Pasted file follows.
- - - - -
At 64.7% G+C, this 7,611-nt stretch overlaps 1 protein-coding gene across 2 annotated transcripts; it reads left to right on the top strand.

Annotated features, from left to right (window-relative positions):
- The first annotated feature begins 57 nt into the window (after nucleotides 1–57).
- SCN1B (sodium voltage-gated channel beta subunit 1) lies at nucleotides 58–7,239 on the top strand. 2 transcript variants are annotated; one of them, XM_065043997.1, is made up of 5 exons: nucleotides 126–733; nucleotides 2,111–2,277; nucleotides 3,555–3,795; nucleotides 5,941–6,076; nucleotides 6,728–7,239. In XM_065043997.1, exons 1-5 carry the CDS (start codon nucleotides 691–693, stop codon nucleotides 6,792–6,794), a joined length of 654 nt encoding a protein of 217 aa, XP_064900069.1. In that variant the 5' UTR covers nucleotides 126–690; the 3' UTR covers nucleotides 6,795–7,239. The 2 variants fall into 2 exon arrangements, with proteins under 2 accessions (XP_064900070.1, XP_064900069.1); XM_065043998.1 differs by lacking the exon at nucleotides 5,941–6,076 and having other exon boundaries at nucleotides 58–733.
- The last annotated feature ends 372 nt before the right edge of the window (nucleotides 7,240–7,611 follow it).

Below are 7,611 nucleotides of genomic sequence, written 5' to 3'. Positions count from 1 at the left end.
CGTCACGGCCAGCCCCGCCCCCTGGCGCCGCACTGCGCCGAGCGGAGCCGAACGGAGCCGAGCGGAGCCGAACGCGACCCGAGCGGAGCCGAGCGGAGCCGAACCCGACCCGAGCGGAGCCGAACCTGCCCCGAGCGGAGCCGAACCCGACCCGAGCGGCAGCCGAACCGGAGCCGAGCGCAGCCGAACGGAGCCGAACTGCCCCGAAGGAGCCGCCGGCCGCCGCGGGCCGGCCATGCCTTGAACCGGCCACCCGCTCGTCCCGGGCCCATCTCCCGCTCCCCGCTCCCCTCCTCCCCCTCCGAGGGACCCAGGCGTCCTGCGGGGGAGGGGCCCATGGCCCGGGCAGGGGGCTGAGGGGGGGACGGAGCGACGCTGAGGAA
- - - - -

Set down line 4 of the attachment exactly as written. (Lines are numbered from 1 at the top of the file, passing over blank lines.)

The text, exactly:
- SCN1B (sodium voltage-gated channel beta subunit 1) lies at nucleotides 58–7,239 on the top strand. 2 transcript variants are annotated; one of them, XM_065043997.1, is made up of 5 exons: nucleotides 126–733; nucleotides 2,111–2,277; nucleotides 3,555–3,795; nucleotides 5,941–6,076; nucleotides 6,728–7,239. In XM_065043997.1, exons 1-5 carry the CDS (start codon nucleotides 691–693, stop codon nucleotides 6,792–6,794), a joined length of 654 nt encoding a protein of 217 aa, XP_064900069.1. In that variant the 5' UTR covers nucleotides 126–690; the 3' UTR covers nucleotides 6,795–7,239. The 2 variants fall into 2 exon arrangements, with proteins under 2 accessions (XP_064900070.1, XP_064900069.1); XM_065043998.1 differs by lacking the exon at nucleotides 5,941–6,076 and having other exon boundaries at nucleotides 58–733.